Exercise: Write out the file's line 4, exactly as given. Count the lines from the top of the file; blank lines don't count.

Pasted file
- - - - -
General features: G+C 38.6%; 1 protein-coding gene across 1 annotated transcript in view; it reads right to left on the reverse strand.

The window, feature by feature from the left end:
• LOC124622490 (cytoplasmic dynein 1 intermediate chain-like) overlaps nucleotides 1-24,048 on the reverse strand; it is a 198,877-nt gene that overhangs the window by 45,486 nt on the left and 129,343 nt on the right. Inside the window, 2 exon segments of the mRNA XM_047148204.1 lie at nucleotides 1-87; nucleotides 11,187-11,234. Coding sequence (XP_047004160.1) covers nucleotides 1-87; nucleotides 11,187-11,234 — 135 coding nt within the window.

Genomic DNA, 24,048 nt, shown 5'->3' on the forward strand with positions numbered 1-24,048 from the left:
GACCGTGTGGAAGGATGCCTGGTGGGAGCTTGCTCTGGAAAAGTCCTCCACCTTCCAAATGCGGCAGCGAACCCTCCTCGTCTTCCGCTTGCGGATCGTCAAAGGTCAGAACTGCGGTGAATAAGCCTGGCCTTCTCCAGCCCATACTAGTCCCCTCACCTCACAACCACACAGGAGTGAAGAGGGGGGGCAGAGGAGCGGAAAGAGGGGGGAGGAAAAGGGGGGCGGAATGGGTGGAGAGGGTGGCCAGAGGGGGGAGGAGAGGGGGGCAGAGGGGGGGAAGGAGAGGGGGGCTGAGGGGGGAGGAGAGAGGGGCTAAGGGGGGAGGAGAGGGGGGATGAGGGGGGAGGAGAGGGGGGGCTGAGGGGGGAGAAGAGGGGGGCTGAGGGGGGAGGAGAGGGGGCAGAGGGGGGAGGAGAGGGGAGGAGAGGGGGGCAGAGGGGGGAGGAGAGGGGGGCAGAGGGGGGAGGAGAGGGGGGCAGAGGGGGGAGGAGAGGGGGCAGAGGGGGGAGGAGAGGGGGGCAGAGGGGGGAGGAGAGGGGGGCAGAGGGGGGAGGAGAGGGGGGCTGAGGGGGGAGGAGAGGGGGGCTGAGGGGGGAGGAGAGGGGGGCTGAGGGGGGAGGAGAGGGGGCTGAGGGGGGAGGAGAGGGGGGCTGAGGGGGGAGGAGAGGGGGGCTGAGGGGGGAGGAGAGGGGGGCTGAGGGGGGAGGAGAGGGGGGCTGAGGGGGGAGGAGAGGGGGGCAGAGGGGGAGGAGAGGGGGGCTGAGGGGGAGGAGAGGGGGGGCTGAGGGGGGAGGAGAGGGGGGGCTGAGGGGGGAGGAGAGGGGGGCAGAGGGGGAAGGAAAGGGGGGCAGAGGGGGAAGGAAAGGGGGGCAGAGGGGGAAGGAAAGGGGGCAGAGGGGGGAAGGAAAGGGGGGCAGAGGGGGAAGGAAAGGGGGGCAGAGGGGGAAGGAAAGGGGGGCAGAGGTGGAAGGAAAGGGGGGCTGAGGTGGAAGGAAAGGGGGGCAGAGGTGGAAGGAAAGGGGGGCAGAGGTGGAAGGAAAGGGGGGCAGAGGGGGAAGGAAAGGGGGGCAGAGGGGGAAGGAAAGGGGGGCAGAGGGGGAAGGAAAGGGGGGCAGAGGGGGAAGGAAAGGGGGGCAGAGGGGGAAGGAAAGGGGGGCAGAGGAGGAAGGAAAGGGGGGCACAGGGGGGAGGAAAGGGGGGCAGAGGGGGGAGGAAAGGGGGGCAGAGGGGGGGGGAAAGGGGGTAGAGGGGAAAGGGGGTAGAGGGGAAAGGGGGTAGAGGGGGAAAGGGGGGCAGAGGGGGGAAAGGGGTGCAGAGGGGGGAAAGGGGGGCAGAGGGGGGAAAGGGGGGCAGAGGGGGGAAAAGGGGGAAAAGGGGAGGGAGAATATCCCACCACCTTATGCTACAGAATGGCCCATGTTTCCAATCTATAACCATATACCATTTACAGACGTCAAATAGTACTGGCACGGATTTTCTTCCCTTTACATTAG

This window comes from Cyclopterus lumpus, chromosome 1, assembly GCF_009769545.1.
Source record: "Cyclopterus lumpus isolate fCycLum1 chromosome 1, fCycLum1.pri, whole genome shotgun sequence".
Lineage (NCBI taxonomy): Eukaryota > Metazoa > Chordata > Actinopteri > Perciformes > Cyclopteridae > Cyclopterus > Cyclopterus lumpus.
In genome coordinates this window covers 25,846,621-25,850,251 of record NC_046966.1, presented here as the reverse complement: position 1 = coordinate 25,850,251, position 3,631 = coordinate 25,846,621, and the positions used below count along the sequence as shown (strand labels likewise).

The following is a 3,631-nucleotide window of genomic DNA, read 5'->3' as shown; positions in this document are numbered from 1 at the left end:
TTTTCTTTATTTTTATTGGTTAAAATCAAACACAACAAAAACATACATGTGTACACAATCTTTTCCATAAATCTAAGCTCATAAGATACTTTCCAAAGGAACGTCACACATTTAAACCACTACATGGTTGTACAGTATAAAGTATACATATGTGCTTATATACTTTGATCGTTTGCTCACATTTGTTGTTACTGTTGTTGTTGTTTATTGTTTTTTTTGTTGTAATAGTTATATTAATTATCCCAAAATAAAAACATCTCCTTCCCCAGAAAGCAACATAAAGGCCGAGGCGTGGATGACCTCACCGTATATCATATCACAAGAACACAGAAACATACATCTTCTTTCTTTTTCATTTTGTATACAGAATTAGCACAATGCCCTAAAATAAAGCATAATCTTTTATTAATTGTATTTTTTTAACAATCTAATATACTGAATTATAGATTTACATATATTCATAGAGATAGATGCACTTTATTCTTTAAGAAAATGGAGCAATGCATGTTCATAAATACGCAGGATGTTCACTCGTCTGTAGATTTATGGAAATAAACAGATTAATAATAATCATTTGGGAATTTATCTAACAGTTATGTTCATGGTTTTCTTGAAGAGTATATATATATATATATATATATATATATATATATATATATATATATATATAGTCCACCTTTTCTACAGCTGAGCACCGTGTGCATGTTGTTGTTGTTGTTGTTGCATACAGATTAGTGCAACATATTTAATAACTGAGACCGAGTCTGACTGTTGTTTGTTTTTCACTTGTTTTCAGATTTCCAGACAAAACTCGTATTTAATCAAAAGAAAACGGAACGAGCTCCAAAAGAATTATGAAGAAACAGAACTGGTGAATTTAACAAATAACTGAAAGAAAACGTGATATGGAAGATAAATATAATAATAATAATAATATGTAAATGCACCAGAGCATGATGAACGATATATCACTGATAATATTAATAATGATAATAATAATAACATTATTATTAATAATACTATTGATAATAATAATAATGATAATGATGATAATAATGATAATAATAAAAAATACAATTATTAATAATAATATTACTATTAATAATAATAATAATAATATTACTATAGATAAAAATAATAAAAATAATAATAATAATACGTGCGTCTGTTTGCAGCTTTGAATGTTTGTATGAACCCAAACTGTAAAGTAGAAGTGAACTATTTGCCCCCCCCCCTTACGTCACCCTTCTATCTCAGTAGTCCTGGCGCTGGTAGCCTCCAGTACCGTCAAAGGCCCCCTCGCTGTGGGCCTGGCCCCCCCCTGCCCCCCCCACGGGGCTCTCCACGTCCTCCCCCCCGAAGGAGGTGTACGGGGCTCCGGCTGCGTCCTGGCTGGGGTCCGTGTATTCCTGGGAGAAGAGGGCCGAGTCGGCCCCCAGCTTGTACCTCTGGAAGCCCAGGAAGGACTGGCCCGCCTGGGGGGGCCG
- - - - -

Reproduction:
Genomic DNA, 24,048 nt, shown 5'->3' on the forward strand with positions numbered 1-24,048 from the left: